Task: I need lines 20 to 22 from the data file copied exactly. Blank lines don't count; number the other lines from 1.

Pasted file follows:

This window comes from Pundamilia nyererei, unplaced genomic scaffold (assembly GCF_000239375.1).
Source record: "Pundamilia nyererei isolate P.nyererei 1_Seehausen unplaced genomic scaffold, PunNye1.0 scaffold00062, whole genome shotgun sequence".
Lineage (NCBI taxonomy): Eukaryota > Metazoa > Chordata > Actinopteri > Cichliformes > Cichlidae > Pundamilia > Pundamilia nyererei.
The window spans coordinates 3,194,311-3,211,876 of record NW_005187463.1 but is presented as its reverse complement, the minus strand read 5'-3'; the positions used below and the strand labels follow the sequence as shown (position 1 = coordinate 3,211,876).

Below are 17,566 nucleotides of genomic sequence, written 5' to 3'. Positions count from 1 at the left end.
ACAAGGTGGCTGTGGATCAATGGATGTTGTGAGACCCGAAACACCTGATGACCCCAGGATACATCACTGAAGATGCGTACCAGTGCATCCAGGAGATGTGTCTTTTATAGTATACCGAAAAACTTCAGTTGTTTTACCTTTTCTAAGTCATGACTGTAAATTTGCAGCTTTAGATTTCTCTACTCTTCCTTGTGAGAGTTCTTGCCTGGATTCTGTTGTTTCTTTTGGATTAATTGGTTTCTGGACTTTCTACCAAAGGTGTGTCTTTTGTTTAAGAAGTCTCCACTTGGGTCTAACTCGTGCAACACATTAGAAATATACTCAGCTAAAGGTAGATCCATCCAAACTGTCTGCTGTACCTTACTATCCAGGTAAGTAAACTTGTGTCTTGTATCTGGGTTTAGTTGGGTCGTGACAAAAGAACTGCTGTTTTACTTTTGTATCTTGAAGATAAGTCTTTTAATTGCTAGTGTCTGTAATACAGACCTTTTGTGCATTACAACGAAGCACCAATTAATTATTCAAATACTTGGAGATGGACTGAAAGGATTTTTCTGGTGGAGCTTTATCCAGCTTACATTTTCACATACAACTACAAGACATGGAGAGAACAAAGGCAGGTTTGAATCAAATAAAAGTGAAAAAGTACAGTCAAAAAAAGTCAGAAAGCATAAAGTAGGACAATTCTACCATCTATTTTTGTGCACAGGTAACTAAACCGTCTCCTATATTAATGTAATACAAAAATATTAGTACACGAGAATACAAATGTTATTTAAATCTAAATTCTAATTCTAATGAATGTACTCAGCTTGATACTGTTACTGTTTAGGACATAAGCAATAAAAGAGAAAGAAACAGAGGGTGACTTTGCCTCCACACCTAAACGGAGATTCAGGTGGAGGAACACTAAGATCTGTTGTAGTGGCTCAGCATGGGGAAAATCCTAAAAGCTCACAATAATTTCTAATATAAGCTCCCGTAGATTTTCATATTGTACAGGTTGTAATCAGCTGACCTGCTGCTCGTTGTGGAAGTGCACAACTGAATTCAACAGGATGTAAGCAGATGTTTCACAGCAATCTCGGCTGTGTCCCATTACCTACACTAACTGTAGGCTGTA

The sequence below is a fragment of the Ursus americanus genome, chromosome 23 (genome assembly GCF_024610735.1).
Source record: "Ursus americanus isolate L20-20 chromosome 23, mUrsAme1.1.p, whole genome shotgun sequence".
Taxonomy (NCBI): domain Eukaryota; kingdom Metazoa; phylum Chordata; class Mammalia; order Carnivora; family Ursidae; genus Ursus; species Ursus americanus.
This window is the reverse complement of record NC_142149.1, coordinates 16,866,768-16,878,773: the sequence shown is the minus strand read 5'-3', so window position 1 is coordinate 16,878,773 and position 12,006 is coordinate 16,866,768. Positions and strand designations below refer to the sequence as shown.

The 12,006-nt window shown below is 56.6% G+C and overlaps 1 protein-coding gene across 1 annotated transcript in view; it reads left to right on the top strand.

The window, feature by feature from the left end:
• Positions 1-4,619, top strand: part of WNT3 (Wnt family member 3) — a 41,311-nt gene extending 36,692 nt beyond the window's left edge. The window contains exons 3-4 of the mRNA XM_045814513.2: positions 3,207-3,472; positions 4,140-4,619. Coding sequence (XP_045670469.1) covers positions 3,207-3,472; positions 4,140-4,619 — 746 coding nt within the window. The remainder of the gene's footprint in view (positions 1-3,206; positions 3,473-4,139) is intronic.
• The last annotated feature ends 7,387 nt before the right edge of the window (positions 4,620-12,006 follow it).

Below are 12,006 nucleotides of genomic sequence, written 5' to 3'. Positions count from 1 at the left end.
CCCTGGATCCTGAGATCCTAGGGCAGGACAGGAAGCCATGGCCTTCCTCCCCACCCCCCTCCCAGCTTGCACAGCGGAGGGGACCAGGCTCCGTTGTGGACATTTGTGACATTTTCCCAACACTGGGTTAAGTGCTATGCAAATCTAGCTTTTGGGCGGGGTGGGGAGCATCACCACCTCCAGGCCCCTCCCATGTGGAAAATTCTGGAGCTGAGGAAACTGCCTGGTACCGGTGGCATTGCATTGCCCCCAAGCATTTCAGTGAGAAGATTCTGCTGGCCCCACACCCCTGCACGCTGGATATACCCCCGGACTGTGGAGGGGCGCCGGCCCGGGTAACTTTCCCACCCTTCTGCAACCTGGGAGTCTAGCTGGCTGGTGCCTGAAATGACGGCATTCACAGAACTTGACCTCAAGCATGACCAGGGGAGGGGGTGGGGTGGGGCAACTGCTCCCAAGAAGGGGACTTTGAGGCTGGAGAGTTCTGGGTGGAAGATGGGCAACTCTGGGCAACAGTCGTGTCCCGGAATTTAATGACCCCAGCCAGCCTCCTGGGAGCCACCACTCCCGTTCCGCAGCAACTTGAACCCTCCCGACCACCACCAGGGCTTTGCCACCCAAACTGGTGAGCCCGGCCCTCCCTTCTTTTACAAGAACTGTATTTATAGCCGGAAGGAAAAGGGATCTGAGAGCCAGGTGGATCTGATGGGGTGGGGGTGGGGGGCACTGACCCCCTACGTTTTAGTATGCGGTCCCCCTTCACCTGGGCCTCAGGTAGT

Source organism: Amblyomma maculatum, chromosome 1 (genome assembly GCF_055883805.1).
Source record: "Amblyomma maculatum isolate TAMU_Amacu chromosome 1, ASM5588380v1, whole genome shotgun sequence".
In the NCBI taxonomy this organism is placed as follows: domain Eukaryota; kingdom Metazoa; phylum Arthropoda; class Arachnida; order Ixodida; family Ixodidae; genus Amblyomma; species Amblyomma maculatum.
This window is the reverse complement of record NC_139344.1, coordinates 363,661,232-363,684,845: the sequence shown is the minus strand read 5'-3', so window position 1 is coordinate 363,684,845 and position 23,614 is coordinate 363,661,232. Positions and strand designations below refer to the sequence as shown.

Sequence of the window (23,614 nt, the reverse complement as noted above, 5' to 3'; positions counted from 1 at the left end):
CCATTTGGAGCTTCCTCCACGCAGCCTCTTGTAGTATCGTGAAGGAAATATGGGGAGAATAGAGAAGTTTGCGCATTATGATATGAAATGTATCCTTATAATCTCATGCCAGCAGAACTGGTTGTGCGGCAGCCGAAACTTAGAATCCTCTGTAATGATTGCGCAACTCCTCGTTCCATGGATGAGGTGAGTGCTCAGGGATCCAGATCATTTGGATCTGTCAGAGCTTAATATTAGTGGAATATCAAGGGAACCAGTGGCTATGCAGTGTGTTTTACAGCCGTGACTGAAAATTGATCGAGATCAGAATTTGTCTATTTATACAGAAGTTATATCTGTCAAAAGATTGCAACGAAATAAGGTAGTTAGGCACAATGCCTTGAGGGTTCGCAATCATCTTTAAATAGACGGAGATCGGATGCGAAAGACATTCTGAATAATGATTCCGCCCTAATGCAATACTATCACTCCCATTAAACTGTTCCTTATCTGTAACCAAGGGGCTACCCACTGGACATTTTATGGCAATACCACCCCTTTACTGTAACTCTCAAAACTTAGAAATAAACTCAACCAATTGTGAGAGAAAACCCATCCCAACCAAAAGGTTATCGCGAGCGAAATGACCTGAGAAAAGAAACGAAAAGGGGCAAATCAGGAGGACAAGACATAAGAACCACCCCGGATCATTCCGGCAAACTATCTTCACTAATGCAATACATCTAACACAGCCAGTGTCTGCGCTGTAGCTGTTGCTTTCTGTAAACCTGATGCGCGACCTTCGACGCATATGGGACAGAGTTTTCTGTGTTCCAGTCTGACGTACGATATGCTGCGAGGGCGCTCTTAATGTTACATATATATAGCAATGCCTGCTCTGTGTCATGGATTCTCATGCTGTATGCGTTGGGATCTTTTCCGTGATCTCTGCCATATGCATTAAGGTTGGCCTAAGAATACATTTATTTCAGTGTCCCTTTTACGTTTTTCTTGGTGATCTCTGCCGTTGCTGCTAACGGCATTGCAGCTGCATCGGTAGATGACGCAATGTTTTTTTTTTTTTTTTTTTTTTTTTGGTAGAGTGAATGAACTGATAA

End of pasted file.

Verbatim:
This window is the reverse complement of record NC_139344.1, coordinates 363,661,232-363,684,845: the sequence shown is the minus strand read 5'-3', so window position 1 is coordinate 363,684,845 and position 23,614 is coordinate 363,661,232. Positions and strand designations below refer to the sequence as shown.

Sequence of the window (23,614 nt, the reverse complement as noted above, 5' to 3'; positions counted from 1 at the left end):
CCATTTGGAGCTTCCTCCACGCAGCCTCTTGTAGTATCGTGAAGGAAATATGGGGAGAATAGAGAAGTTTGCGCATTATGATATGAAATGTATCCTTATAATCTCATGCCAGCAGAACTGGTTGTGCGGCAGCCGAAACTTAGAATCCTCTGTAATGATTGCGCAACTCCTCGTTCCATGGATGAGGTGAGTGCTCAGGGATCCAGATCATTTGGATCTGTCAGAGCTTAATATTAGTGGAATATCAAGGGAACCAGTGGCTATGCAGTGTGTTTTACAGCCGTGACTGAAAATTGATCGAGATCAGAATTTGTCTATTTATACAGAAGTTATATCTGTCAAAAGATTGCAACGAAATAAGGTAGTTAGGCACAATGCCTTGAGGGTTCGCAATCATCTTTAAATAGACGGAGATCGGATGCGAAAGACATTCTGAATAATGATTCCGCCCTAATGCAATACTATCACTCCCATTAAACTGTTCCTTATCTGTAACCAAGGGGCTACCCACTGGACATTTTATGGCAATACCACCCCTTTACTGTAACTCTCAAAACTTAGAAATAAACTCAACCAATTGTGAGAGAAAACCCATCCCAACCAAAAGGTTATCGCGAGCGAAATGACCTGAGAAAAGAAACGAAAAGGGGCAAATCAGGAGGACAAGACATAAGAACCACCCCGGATCATTCCGGCAAACTATCTTCACTAATGCAATACATCTAACACAGCCAGTGTCTGCGCTGTAGCTGTTGCTTTCTGTAAACCTGATGCGCGACCTTCGACGCATATGGGACAGAGTTTTCTGTGTTCCAGTCTGACGTACGATATGCTGCGAGGGCGCTCTTAATGTTACATATATATAGCAATGCCTGCTCTGTGTCATGGATTCTCATGCTGTATGCGTTGGGATCTTTTCCGTGATCTCTGCCATATGCATTAAGGTTGGCCTAAGAATACATTTATTTCAGTGTCCCTTTTACGTTTTTCTTGGTGATCTCTGCCGTTGCTGCTAACGGCATTGCAGCTGCATCGGTAGATGACGCAATGTTTTTTTTTTTTTTTTTTTTTTTTTGGTAGAGTGAATGAACTGATAA